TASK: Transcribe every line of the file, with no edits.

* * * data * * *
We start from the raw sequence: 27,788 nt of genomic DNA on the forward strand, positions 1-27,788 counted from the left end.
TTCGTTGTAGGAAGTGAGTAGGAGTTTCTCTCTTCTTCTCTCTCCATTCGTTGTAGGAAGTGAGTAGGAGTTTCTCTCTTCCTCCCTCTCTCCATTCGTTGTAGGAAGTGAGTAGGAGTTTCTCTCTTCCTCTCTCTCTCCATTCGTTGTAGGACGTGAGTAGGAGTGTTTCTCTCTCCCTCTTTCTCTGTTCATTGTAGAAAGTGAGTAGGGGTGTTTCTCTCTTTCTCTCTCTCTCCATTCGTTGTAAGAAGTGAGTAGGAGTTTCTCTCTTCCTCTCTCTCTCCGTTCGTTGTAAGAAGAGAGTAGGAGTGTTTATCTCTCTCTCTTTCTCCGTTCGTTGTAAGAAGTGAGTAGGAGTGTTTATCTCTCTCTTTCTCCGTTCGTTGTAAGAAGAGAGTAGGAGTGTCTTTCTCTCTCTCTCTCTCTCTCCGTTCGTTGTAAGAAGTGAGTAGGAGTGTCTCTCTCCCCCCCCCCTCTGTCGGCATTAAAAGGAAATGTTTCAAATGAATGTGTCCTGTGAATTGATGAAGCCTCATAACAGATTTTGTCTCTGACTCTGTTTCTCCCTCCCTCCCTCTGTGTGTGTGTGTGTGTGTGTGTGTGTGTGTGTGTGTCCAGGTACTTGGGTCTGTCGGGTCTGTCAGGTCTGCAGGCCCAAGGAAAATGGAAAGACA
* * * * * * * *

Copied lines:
We start from the raw sequence: 27,788 nt of genomic DNA on the forward strand, positions 1-27,788 counted from the left end.
TTCGTTGTAGGAAGTGAGTAGGAGTTTCTCTCTTCTTCTCTCTCCATTCGTTGTAGGAAGTGAGTAGGAGTTTCTCTCTTCCTCCCTCTCTCCATTCGTTGTAGGAAGTGAGTAGGAGTTTCTCTCTTCCTCTCTCTCTCCATTCGTTGTAGGACGTGAGTAGGAGTGTTTCTCTCTCCCTCTTTCTCTGTTCATTGTAGAAAGTGAGTAGGGGTGTTTCTCTCTTTCTCTCTCTCTCCATTCGTTGTAAGAAGTGAGTAGGAGTTTCTCTCTTCCTCTCTCTCTCCGTTCGTTGTAAGAAGAGAGTAGGAGTGTTTATCTCTCTCTCTTTCTCCGTTCGTTGTAAGAAGTGAGTAGGAGTGTTTATCTCTCTCTTTCTCCGTTCGTTGTAAGAAGAGAGTAGGAGTGTCTTTCTCTCTCTCTCTCTCTCTCCGTTCGTTGTAAGAAGTGAGTAGGAGTGTCTCTCTCCCCCCCCCCTCTGTCGGCATTAAAAGGAAATGTTTCAAATGAATGTGTCCTGTGAATTGATGAAGCCTCATAACAGATTTTGTCTCTGACTCTGTTTCTCCCTCCCTCCCTCTGTGTGTGTGTGTGTGTGTGTGTGTGTGTGTGTGTGTCCAGGTACTTGGGTCTGTCGGGTCTGTCAGGTCTGCAGGCCCAAGGAAAATGGAAAGACA